4. AgResearch’s GM work can have a negative impact on New Zealand’s agricultural reputation 4. To our knowledge the programme to date has had no negative impact and we are not seeking a change from carrying out the work in containment facilities. In fact we see this programme as adding value by extending the scope of products from the pastoral industries.


5. New Zealand is to become a ‘GM-animal farm for chemicals’. 5. This is sensationalism. The intent of the applications is to develop small scale specialist containment facilities providing sufficient product to meet demand.


6. AgResearch’s applications have side-stepped the government’s promise to deal with GM application on a case-by-case basis.
6. The generic nature of the applications is such that it allows us flexibility to do this. If any products or new knowledge is developed, we will still need to get additional approvals from the regulatory agencies.
7. If AgResearch’s applications are approved it will enable the institute to develop unlimited numbers of GM animals without telling the public which specific genes/genetic material they intend to use.
7. Again, the applications will allow us flexibility in the initial exploratory phase. The requirements on numbers of animals or genetic material are likely to be stipulated by ERMA if the applications are approved.

8. Through these applications AgResearch asked to be allowed to just about do anything and so that they don’t have to go back for further approvals from ERMA. 8. Once, and if, approval is obtained, all future work will still need to meet the controls/conditions, which are likely to be applied to these applications. These controls will be monitored as is currently the case by regular audits from MAF and other regulatory agencies.

9. These applications are about “bullying” New Zealanders into accepting GM food from modified animals. 9. There is no intention to have products directly for consumers without the required regulatory approvals. In any case, the consumer will always have a choice.

10. The majority of New Zealanders are opposed to GM.
10. Recent work suggests that NZ people are becoming progressively less opposed to GM, especially when there is an opportunity to improve human health.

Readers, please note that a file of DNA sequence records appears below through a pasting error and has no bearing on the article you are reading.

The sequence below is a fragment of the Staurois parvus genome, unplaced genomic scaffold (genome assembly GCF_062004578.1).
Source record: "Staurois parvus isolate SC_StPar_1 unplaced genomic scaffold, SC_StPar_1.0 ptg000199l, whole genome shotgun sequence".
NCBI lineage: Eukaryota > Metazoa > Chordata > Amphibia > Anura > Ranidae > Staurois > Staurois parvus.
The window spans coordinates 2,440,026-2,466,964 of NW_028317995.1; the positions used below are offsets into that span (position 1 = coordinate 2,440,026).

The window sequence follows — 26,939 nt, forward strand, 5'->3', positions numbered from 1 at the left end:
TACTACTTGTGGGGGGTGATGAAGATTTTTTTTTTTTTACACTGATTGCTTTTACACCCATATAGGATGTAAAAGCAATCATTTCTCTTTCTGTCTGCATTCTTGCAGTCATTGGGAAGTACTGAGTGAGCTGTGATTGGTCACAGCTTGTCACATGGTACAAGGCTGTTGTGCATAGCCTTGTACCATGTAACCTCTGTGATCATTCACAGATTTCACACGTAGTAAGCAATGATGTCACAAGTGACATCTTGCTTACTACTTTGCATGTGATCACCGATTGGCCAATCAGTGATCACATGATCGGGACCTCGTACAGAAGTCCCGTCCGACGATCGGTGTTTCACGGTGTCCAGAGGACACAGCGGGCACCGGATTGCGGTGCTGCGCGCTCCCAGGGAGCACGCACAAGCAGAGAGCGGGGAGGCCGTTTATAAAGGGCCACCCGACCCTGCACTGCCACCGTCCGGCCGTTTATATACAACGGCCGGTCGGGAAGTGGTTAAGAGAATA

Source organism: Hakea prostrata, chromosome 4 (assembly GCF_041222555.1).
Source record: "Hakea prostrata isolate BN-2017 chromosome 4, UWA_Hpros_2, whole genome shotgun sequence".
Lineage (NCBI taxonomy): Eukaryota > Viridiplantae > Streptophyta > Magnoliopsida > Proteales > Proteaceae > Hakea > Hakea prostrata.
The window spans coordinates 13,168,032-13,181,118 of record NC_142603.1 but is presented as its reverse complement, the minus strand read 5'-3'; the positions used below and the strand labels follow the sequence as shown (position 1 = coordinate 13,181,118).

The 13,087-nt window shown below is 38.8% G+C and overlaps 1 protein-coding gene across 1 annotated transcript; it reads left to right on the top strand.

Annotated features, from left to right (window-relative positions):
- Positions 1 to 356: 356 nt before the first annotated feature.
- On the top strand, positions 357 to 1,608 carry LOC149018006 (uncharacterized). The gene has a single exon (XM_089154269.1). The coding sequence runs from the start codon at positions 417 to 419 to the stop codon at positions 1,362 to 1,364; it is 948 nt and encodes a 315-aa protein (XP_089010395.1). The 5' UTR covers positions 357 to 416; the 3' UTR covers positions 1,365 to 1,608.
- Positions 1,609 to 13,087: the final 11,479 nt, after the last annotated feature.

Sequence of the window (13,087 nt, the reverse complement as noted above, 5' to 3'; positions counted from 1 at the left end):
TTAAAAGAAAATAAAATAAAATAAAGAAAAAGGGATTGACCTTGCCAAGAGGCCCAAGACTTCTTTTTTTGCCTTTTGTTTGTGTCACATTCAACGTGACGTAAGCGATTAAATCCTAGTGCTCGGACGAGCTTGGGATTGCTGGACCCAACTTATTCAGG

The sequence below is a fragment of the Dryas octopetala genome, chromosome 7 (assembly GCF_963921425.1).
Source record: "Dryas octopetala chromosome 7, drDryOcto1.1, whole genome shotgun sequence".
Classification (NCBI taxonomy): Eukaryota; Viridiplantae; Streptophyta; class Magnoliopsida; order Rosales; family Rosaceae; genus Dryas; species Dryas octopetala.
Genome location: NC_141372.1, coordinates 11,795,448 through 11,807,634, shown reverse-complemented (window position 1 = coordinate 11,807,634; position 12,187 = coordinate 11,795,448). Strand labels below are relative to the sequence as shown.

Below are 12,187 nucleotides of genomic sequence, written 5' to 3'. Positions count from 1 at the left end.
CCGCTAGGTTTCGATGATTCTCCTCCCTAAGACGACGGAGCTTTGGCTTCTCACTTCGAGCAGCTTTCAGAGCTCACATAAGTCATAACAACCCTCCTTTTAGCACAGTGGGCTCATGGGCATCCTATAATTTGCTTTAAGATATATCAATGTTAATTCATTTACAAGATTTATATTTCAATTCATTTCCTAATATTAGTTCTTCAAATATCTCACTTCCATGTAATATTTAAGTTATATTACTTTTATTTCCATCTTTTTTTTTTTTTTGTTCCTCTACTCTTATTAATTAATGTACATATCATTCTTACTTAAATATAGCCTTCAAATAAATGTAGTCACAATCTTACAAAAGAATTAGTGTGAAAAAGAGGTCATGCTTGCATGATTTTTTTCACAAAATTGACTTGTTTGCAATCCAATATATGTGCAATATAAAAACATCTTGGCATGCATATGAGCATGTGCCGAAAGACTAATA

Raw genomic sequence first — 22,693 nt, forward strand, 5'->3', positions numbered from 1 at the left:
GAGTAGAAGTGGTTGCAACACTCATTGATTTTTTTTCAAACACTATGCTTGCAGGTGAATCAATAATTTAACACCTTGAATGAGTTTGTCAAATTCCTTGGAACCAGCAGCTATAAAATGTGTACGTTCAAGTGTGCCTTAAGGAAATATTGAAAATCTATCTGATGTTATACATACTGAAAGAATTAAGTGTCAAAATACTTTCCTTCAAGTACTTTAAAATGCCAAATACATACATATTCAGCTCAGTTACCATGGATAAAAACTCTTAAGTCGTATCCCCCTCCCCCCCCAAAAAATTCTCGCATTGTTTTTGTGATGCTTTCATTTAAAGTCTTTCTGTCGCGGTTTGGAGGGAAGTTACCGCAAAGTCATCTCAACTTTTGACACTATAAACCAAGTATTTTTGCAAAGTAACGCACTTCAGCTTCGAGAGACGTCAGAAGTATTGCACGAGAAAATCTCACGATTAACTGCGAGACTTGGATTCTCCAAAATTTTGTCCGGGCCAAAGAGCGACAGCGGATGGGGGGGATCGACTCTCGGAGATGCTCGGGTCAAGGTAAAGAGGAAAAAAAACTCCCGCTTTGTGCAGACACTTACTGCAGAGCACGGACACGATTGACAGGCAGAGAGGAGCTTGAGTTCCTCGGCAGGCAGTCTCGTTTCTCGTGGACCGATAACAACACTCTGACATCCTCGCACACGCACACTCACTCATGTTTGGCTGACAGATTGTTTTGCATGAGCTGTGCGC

11. These applications threaten the very existence of AgResearch. 11. Our mandate is to explore new opportunities for New Zealand agriculture enterprises. We need to keep our options open and this is a small scale high value opportunity. We also, as a Research Institute, have a responsibility to develop new tools for the farmer’s tool box. It is important that the agricultural industries have access to the most up-to-date opportunities.
12. AgResearch is planning to set up GM facilities in “secret locations” in Southland, Canterbury and Taranaki 12. AgResearch is just asking in the applications to be able to site containment facilities in locations other than at Ruakura if required. Any new sites will have to go through the same consultation process as we did for our Ruakura facility. These sites could be anywhere suitable in NZ.

13. The last GM trial for arthritis was nearly fatal. 13. The GM applications for insulin, human growth hormone, biosimilars such as Herceptin have been enormously successful. Development of biopharmaceuticals in animals has a definite upside as the protein is produced in its most effective forms. This is not possible in other systems.

14. There a risk that GM nutraceuticals may ‘escape’ going into clinical trials due to the way they are classified.

14. Nutraceuticals have their own set of regulatory standards. Admittedly, they are not as time consuming as pharmaceuticals, nonetheless, the standards are exhaustive.
15. To date recombinant milk clinical trials have failed.